Let me start with a bold statement: We are all a bit odd. Everyone has a unique personality, unique physique, and a unique set of emotions. Those things make up who we are as individuals. And isn’t it grand that no two of us are exactly the same! Even twins have something different about each one of them (from experience with a set of identical twins I can tell you that not everything is identical about them). Whether it’s our personality, our physical appearance, or our moods, there is something about us that is like no one else on the earth.
God made us that way. Psalm 139:13 says, “For Thou didst form my inward parts; Thou didst weave me in my mother’s womb.” And our response to God for His creating us: “I will give thanks to Thee for I am fearfully and wonderfully made; Wonderful are Thy works, And my soul knows it very well.” (verse 14, NASB) I marvel that we are each created by a living and active God. God knows me intimately, because He made me.
He also knows me intimately, because He keeps tabs on me. Verses 1 and 3 talk about that. In part, it says, “O Lord, Thou hast searched me and known me . . . Thou dost scrutinize my path and my lying down, And art intimately acquainted with all my ways.” He even knows “when I sit down and when I rise up;” and He “understands my thoughts from afar.” (verse 2) He’s not a god who made me and then just let things happen. He scrutinizes my daily happenings, and I believe He intervenes when I need help or comfort.
It is a comfort to me to know He knows everything there is to know about me. It also challenges me to do the next right thing, whether or not that action seems “odd” to someone else or not. For me, this means actually getting up and getting ready for my day in a timely manner – not because someone is watching me, but because God is watching and knows when I rise up.
I was talking about being odd or different. It’s a good thing because it’s the way God made each of us. God plans to use the ways we are different for specific purposes. I can’t say I understand or know what God is thinking. I don’t know how my oddities will be useful to God and for His glory. I just know that God made me this way and that He did it for a divine purpose. I can rise up each morning and expect Him to do something wondrous. I just have to be looking for His work in and through my life. And, keep letting me do things and be “odd” according to how He made me.

Thursday, March 3, 2016

Thanks for Freedom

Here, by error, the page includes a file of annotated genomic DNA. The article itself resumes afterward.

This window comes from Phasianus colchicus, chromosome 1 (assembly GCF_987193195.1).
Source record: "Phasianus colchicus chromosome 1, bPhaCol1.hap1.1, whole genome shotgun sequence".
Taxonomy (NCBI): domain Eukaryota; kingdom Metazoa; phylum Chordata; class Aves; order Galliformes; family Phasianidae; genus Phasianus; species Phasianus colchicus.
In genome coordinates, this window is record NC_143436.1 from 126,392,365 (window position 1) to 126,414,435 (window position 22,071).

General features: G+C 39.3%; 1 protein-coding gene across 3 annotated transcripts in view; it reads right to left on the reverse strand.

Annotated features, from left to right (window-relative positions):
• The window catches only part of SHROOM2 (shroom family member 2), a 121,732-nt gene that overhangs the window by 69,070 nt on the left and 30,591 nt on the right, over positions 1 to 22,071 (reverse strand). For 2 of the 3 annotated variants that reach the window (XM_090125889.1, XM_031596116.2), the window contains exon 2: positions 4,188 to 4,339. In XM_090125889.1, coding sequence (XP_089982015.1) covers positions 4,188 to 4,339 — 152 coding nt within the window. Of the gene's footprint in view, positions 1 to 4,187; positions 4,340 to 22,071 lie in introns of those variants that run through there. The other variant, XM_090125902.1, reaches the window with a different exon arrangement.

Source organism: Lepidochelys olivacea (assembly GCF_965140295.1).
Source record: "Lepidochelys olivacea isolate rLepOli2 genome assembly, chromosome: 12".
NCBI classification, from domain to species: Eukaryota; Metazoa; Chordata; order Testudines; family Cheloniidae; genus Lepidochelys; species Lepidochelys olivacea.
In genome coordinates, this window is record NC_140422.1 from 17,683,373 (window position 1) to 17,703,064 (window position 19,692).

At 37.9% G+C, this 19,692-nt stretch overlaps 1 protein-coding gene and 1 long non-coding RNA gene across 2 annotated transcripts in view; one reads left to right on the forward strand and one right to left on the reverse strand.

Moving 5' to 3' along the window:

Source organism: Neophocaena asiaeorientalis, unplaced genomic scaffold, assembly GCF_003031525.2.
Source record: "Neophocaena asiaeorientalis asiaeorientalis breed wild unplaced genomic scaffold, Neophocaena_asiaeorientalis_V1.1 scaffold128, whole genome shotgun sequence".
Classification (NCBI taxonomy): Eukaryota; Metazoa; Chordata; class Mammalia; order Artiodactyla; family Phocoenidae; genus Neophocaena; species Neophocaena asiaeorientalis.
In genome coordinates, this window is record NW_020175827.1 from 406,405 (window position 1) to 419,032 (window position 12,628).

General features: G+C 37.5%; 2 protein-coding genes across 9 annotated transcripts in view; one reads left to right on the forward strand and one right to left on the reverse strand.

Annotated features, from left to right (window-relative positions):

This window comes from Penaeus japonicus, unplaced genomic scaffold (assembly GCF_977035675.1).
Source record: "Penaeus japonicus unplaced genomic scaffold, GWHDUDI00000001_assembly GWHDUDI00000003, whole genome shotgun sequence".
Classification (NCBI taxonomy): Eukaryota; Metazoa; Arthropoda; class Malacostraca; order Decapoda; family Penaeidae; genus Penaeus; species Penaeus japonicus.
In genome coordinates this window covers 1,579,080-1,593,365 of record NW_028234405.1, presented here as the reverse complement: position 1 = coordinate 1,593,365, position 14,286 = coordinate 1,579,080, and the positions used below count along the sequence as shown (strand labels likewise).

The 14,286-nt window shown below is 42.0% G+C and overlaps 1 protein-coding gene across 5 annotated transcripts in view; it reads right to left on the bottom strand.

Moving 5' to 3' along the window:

I read in one of my devotions today that giving thanksgiving and praise can help “snuff out the lies of the one who wants you bound.” I’ve actually seen the benefit of engaging in the activity. I’ve felt more secure in my spirit as I remember the One who has already won the battle between good and evil. It doesn’t always translate to lasting peace, but it helps for a while.
I just have to do it more often.
This particular devotion focuses on certain health battles I’m dealing with namely weight management. I get down on myself because things aren’t necessarily going the way I want them to. I get down on myself for not doing the things I need to be doing. I get down on myself for blaming God for making me this way. However, all these thoughts and feelings are lies of the one who wants to keep me bound. God desires for us to be free. He’s already arranged for that to happen. In fact, it has already happened in Jesus’ dying on the cross and rising from the dead. The victory is already His.
Romans 7:24 – 25a reminds me that there is One who has provided freedom and victory for me: “What a wretched man I am! Who will rescue me from this body of death? Thanks be to God – through Jesus Christ our Lord!” My body may be one of death and destruction, but God has already saved me. That’s something to thank and praise Him for. Jesus actually told us how to gain freedom, and it’s not through the lies of Satan. In John 8:32, Jesus said, “Then you will know the truth, and the truth will set you free.” And, in John 8:36, Jesus said where the freedom comes from: “So if the Son sets you free, you will be free indeed.”
So I need to combat the lies of Satan and hold fast to the Truth. The truth is what sets me free. I may still struggle with my earthly body, but even that can be remedied if I focus on the truth instead of believing the lies. In order to do this on a regular basis, I need to be committed to praising and thanking the One who sets me free from the bondage of earthly things. I know I feel better about myself and have more energy to do the next right things when I’m filled with the security that praise and thanksgiving brings me. When I’m believing the lies, I struggle and waste a lot of energy beating myself up.
Today, I will go to praise and thanksgiving every time I start to give in to the lies and believe that I am stuck and worthless. I’ve been set free by the Truth.